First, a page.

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 Post subject: Re: The PR Book Thread
PostPosted: Sat Feb 04, 2017 4:14 am 
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JoeyFantastic wrote:
Just finished Alone in Berlin by Hans Fallada. Interesting novel written just after the second world war about resistance to the Nazis during the second world war. Explains how fear slowly took hold of Berlin with the rise of the Nazis.

Sounds relevant. *cough*

Is it a novel or a history book?


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 Post subject: Re: The PR Book Thread
PostPosted: Sat Feb 04, 2017 6:58 am 
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CBATC if already mentioned, but Robin Ince and Josie Long do an excellent podcast called Book Shambles which I've recently got into - it's proving enormous literary value at the moment, although they recommend a handful of different books each episode and I'm already about fifteen books behind on my reading list now.

Currently working my way through Thoreau's Walden and Civil Disobedience - apparently a classic I had heretofore not been aware of.


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 Post subject: Re: The PR Book Thread
PostPosted: Sat Feb 04, 2017 2:51 pm 
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Floppykid wrote:
JoeyFantastic wrote:
Just finished Alone in Berlin by Hans Fallada. Interesting novel written just after the second world war about resistance to the Nazis during the second world war. Explains how fear slowly took hold of Berlin with the rise of the Nazis.

Sounds relevant. *cough*

Is it a novel or a history book?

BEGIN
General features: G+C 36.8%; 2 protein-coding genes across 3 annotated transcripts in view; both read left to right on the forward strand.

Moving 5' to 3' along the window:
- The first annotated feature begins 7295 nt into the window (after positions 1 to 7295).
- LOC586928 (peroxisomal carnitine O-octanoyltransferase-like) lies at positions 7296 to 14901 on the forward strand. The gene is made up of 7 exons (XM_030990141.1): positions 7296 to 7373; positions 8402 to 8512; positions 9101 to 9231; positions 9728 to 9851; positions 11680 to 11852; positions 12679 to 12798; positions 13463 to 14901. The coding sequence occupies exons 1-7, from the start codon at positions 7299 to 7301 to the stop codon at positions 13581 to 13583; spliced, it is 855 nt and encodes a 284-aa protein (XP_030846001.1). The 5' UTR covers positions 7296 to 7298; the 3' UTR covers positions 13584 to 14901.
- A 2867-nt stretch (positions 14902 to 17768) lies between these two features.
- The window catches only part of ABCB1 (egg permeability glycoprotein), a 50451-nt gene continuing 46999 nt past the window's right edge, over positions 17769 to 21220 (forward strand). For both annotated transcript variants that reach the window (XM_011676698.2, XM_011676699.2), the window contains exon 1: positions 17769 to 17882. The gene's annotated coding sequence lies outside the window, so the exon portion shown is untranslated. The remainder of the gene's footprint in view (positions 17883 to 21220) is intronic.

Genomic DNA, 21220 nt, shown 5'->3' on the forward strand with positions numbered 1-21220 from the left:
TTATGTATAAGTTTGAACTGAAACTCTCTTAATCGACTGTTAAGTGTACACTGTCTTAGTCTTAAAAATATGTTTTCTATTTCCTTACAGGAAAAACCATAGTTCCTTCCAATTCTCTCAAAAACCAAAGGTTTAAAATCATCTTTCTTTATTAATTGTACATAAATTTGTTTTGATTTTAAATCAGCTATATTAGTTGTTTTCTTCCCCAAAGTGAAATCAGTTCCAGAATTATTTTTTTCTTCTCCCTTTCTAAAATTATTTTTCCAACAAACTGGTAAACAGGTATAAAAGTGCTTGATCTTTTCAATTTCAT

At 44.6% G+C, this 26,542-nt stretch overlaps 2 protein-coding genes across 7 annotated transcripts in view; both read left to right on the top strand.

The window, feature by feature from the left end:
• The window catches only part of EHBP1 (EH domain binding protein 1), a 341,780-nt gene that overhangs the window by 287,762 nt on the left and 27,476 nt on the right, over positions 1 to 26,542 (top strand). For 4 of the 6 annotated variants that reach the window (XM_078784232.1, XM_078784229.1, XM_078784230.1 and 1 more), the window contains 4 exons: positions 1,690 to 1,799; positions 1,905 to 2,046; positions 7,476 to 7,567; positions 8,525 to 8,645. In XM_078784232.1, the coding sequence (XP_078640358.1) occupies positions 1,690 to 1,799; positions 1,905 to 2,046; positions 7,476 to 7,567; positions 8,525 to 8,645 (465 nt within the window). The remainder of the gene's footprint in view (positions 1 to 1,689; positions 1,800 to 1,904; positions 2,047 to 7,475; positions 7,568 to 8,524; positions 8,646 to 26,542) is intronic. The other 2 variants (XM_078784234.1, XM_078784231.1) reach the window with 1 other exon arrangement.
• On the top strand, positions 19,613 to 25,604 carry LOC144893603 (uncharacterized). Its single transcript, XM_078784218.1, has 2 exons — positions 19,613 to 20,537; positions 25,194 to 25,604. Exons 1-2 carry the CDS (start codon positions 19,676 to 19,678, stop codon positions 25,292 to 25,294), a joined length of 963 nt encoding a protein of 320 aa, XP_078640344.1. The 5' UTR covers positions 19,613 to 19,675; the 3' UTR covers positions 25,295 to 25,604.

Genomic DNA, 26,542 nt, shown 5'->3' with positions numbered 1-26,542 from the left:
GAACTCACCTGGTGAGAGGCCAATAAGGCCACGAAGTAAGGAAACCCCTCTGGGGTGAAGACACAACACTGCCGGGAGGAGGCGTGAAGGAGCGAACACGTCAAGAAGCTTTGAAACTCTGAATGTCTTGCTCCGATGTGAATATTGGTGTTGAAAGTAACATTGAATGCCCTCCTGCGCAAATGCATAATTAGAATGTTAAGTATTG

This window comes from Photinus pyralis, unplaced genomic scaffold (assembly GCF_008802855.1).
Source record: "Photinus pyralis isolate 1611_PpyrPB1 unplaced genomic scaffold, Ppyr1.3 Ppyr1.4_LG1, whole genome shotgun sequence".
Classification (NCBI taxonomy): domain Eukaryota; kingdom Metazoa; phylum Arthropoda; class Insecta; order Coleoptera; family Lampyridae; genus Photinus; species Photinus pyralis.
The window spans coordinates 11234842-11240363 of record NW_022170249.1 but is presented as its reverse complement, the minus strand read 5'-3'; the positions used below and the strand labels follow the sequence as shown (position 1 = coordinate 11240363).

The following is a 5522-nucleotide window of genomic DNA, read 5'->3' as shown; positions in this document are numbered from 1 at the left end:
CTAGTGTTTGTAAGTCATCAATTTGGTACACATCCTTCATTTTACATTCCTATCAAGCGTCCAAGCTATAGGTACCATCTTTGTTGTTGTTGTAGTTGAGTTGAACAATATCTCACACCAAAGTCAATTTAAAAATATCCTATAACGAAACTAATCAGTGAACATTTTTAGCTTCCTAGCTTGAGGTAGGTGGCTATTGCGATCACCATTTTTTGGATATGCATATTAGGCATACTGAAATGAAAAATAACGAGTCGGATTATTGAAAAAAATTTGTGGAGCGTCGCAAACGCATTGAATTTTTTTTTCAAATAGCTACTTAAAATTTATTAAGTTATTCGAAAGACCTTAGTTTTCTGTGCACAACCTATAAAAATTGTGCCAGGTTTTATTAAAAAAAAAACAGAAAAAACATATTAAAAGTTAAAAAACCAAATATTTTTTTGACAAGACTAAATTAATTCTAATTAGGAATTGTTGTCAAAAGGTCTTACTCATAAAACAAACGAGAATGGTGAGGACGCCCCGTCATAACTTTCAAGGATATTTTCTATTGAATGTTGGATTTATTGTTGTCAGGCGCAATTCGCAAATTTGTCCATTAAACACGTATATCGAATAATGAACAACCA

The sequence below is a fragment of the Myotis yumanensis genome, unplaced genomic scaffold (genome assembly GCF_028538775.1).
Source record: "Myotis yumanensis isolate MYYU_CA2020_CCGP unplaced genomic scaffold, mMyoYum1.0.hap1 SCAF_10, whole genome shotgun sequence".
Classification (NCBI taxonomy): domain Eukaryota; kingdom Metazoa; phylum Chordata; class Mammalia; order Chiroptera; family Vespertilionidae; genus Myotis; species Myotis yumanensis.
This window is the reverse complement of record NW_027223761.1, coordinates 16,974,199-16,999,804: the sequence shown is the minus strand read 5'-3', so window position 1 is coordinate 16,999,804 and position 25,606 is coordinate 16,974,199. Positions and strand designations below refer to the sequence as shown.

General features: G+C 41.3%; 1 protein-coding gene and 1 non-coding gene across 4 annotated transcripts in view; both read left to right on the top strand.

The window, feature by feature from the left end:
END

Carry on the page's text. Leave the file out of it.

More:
A novel based very loosely on a real life couple who published anti-Nazi propaganda in Berlin during the war. The author had had some run ins with the Nazis so knew to some degree what he was writing about.


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 Post subject: Re: The PR Book Thread
PostPosted: Fri Feb 24, 2017 3:17 am 
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Anyone have any recommendations for books about the development of nuclear weapons during and after WW2?


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 Post subject: Re: The PR Book Thread
PostPosted: Sat Feb 25, 2017 3:43 pm 
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Floppykid wrote:
Anyone have any recommendations for books about the development of nuclear weapons during and after WW2?


I'm not sure this is what you're looking for but I came across this about a month ago, didn't buy though.

https://www.amazon.co.uk/gp/product/B01 ... 5400977031


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 Post subject: Re: The PR Book Thread
PostPosted: Tue Feb 28, 2017 2:45 pm 
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I am currently reading my old science fiction books for possibly the last time and then passing them on to my daughter (for her to dump). Most of these I bought 50 odd years ago - Bradbury, Asimov, Dick, Heinlein etc. The one at the moment is Ray Bradbury's Machineries of Joy. What lovely writing.